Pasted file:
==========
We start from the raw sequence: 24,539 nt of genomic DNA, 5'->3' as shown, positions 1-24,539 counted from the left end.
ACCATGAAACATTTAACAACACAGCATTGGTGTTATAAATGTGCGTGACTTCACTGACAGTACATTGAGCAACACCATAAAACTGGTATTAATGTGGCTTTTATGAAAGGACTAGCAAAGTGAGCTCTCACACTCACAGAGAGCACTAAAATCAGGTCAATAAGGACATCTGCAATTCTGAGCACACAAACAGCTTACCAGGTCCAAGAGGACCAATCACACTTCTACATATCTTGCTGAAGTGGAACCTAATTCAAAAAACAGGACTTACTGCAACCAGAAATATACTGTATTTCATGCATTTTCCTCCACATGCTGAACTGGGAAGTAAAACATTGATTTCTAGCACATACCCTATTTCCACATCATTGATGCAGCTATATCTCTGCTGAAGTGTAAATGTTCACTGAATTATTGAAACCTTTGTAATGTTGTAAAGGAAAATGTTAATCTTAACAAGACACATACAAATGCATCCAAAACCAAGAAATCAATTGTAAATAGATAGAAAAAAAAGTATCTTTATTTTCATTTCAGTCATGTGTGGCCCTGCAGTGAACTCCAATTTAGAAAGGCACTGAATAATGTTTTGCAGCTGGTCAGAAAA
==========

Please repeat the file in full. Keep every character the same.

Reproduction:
We start from the raw sequence: 24,539 nt of genomic DNA, 5'->3' as shown, positions 1-24,539 counted from the left end.
ACCATGAAACATTTAACAACACAGCATTGGTGTTATAAATGTGCGTGACTTCACTGACAGTACATTGAGCAACACCATAAAACTGGTATTAATGTGGCTTTTATGAAAGGACTAGCAAAGTGAGCTCTCACACTCACAGAGAGCACTAAAATCAGGTCAATAAGGACATCTGCAATTCTGAGCACACAAACAGCTTACCAGGTCCAAGAGGACCAATCACACTTCTACATATCTTGCTGAAGTGGAACCTAATTCAAAAAACAGGACTTACTGCAACCAGAAATATACTGTATTTCATGCATTTTCCTCCACATGCTGAACTGGGAAGTAAAACATTGATTTCTAGCACATACCCTATTTCCACATCATTGATGCAGCTATATCTCTGCTGAAGTGTAAATGTTCACTGAATTATTGAAACCTTTGTAATGTTGTAAAGGAAAATGTTAATCTTAACAAGACACATACAAATGCATCCAAAACCAAGAAATCAATTGTAAATAGATAGAAAAAAAAGTATCTTTATTTTCATTTCAGTCATGTGTGGCCCTGCAGTGAACTCCAATTTAGAAAGGCACTGAATAATGTTTTGCAGCTGGTCAGAAAA